Multiple sclerosis research has given me a treatment that enhances my life and a solid hope for a cure. Now that my treatment studies are completed, I am now giving back by connecting with the Accelerated Cure Project (ACP), a non-profit organization (and MS Society partner) that works to accelerate (hence the name) MS research efforts. ACP houses a unique repository of valuable data and biosamples to which researchers around the world have access. ACP also sponsors patient-driven research through iConquerMS™.

We know what we know about MS because others heeded the call to contribute to the MS body of knowledge. If you have benefitted from research, consider giving back by participating in return.
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Anita

Anita Williams

Anita lives in Colorado and is a first-time gardener who has discovered a new passion.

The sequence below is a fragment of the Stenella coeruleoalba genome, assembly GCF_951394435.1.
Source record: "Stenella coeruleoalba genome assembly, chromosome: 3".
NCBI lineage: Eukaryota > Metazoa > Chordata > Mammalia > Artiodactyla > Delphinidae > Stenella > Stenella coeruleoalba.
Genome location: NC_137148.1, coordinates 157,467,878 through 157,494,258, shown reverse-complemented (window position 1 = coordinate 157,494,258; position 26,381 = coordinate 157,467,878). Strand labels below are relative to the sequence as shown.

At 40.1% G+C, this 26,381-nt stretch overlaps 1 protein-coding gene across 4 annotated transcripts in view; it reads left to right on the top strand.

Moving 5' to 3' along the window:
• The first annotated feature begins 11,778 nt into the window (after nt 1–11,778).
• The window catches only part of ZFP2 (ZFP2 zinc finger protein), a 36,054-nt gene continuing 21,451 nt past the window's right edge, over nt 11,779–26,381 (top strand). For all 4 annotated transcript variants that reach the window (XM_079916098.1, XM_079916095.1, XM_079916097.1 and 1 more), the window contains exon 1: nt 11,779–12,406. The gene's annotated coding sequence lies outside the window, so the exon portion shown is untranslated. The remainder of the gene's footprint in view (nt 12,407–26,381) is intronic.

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    gjlisGLORIA  Aug 11, 2016 3:48 PM
    I hear you woman! Good for you and for all of those that follow you in your research interests.
    I am also an MSer, for many years now. So in reading your article, I saw that although we have MS in common, what caught my interest was your love of gardening! I am pretty well a beginner as well but I become fulfilled in the quiet realm of nature, don't you? I find fulfillment in planting 'something' and, in that quiet realm of nature all its own, watch that something of mine grow. Please keep in touch!
  • Tina   Aug 11, 2016 3:54 PM